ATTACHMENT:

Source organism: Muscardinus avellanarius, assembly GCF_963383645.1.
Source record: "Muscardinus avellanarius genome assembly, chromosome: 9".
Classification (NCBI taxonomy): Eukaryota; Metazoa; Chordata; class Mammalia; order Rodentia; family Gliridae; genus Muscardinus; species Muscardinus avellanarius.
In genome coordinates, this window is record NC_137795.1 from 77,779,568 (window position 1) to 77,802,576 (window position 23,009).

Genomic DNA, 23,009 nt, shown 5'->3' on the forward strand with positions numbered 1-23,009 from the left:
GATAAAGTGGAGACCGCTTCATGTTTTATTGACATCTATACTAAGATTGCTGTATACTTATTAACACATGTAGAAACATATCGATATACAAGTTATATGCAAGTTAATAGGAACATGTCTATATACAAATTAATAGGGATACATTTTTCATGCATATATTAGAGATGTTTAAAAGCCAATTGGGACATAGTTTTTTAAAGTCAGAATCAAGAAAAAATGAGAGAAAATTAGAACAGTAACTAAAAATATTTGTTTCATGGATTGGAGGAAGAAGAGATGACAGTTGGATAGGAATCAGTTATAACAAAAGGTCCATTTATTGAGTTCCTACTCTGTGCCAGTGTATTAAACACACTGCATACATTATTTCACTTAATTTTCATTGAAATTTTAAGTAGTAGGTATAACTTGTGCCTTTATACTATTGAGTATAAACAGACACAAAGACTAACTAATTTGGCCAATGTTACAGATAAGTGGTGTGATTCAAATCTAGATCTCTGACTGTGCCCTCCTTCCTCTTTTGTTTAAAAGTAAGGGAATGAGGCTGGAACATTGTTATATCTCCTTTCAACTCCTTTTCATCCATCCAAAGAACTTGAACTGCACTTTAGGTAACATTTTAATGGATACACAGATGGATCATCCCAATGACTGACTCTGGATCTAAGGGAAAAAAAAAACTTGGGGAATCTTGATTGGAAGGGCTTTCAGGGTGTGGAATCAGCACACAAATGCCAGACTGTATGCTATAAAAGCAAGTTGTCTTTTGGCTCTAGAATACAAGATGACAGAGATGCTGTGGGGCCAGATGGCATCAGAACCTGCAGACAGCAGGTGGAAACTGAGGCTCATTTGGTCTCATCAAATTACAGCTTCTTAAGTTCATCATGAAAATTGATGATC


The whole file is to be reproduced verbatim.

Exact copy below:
Source organism: Muscardinus avellanarius, assembly GCF_963383645.1.
Source record: "Muscardinus avellanarius genome assembly, chromosome: 9".
Classification (NCBI taxonomy): Eukaryota; Metazoa; Chordata; class Mammalia; order Rodentia; family Gliridae; genus Muscardinus; species Muscardinus avellanarius.
In genome coordinates, this window is record NC_137795.1 from 77,779,568 (window position 1) to 77,802,576 (window position 23,009).

Genomic DNA, 23,009 nt, shown 5'->3' on the forward strand with positions numbered 1-23,009 from the left:
GATAAAGTGGAGACCGCTTCATGTTTTATTGACATCTATACTAAGATTGCTGTATACTTATTAACACATGTAGAAACATATCGATATACAAGTTATATGCAAGTTAATAGGAACATGTCTATATACAAATTAATAGGGATACATTTTTCATGCATATATTAGAGATGTTTAAAAGCCAATTGGGACATAGTTTTTTAAAGTCAGAATCAAGAAAAAATGAGAGAAAATTAGAACAGTAACTAAAAATATTTGTTTCATGGATTGGAGGAAGAAGAGATGACAGTTGGATAGGAATCAGTTATAACAAAAGGTCCATTTATTGAGTTCCTACTCTGTGCCAGTGTATTAAACACACTGCATACATTATTTCACTTAATTTTCATTGAAATTTTAAGTAGTAGGTATAACTTGTGCCTTTATACTATTGAGTATAAACAGACACAAAGACTAACTAATTTGGCCAATGTTACAGATAAGTGGTGTGATTCAAATCTAGATCTCTGACTGTGCCCTCCTTCCTCTTTTGTTTAAAAGTAAGGGAATGAGGCTGGAACATTGTTATATCTCCTTTCAACTCCTTTTCATCCATCCAAAGAACTTGAACTGCACTTTAGGTAACATTTTAATGGATACACAGATGGATCATCCCAATGACTGACTCTGGATCTAAGGGAAAAAAAAAACTTGGGGAATCTTGATTGGAAGGGCTTTCAGGGTGTGGAATCAGCACACAAATGCCAGACTGTATGCTATAAAAGCAAGTTGTCTTTTGGCTCTAGAATACAAGATGACAGAGATGCTGTGGGGCCAGATGGCATCAGAACCTGCAGACAGCAGGTGGAAACTGAGGCTCATTTGGTCTCATCAAATTACAGCTTCTTAAGTTCATCATGAAAATTGATGATC